Classroom use of multimedia-supported predict-observe-explain tasks in a social constructivist learning environment

Publication Type:
Journal Article
Citation:
Research in Science Education, 2004, 34 (4), pp. 427 - 453
Issue Date:
2004-12-01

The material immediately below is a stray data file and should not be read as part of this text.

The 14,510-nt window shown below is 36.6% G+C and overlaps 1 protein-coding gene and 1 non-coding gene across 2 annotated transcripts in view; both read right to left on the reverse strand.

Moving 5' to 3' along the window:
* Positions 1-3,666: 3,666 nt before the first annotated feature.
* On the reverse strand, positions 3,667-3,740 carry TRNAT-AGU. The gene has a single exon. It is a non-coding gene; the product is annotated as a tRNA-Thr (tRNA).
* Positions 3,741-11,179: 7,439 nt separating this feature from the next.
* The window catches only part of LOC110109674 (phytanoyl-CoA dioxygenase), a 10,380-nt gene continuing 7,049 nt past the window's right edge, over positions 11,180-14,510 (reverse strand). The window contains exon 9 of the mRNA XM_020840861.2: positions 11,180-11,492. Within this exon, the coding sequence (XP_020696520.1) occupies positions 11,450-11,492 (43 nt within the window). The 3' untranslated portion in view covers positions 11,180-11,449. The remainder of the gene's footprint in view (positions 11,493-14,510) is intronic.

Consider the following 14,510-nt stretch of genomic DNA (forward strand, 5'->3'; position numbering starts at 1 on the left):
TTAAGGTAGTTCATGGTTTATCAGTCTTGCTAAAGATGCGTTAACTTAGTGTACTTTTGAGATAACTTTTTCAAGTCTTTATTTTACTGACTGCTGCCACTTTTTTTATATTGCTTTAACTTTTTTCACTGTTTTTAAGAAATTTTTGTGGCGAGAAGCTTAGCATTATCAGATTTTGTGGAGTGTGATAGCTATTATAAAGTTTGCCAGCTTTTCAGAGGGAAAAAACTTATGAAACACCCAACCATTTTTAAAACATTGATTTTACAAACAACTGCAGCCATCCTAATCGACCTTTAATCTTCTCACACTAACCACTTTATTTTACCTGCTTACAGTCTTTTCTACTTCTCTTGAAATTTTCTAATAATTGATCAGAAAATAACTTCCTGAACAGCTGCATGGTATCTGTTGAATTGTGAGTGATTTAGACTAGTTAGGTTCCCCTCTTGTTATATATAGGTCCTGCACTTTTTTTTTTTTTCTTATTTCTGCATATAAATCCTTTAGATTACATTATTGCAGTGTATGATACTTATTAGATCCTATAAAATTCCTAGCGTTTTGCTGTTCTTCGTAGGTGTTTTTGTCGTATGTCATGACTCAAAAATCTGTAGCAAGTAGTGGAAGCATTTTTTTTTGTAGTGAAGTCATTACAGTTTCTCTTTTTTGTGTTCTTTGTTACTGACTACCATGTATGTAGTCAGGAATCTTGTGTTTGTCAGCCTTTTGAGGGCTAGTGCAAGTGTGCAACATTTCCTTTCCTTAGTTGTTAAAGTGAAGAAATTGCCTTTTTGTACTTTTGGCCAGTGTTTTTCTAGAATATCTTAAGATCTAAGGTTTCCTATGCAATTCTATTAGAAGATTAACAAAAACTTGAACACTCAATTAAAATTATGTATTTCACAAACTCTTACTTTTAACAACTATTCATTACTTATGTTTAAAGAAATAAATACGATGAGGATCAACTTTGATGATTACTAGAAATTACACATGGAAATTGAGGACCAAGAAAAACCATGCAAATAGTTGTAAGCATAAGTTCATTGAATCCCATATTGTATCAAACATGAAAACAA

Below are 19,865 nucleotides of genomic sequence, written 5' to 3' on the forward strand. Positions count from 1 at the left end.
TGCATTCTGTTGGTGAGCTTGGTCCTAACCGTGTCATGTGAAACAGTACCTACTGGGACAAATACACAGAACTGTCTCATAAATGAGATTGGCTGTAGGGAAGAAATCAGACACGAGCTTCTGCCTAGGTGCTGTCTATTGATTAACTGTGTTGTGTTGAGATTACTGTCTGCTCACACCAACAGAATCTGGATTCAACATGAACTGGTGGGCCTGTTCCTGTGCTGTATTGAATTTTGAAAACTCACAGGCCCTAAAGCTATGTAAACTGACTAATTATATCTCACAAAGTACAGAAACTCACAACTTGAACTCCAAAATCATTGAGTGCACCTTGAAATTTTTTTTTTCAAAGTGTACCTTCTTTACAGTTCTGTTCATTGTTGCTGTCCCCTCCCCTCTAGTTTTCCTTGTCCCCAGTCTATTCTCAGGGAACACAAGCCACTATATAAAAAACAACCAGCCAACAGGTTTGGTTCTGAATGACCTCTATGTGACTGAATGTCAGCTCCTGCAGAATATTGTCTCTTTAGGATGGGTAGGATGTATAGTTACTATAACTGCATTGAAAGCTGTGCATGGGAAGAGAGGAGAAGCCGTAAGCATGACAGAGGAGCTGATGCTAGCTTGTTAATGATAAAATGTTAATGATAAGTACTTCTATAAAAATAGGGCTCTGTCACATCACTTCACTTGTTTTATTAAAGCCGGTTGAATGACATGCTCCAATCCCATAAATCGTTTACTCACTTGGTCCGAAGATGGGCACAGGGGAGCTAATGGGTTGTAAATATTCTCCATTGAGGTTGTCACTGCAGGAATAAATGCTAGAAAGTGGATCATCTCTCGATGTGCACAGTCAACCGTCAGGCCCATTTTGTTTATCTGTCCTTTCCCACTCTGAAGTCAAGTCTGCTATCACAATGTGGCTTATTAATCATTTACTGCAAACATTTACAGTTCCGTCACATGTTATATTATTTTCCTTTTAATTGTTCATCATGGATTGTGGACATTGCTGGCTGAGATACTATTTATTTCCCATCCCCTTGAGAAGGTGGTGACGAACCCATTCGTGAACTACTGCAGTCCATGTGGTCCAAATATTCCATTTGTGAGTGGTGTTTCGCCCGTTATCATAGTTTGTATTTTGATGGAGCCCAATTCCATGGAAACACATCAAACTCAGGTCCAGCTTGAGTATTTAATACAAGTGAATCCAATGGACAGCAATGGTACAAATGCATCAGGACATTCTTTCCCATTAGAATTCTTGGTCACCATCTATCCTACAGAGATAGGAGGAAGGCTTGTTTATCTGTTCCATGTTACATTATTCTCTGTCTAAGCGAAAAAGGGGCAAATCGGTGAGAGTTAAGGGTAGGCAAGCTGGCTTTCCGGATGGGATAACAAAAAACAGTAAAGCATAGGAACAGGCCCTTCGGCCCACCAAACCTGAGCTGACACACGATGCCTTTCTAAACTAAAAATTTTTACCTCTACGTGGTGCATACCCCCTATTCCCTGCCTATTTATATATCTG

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This paper focuses on the use of multimedia-based predict-observe-explain (POE) tasks to facilitate small group learning conversations. Although the tasks were given to pairs of students as a diagnostic tool to elicit their pre-instructional physics conceptions, they also provided a peer learning opportunity for students. The study adopted a social constructivist perspective to analyse and interpret the student's conversations, focussing on students' articulation and justification of their own science conceptions, clarification of and critical reflection on their partners' views, and negotiation of new, shared meanings. Two senior science classes participated in this interpretive study. Data sources were mainly qualitative and included audio and video recordings of students' small group discussions at the computer, interviews with selected students and their teachers, classroom observations, and student surveys. Findings indicate that the computer-based POE tasks supported students' peer learning conversations, particularly during the prediction, reasoning and observation stages of the POE strategy. The increased level of student control of the POE tasks, combined with the multimedia nature of the program, initiated quality peer discussions. The findings have implications for authentic, technology-mediated learning in science. © 2004 Kluwer Academic Publishers.
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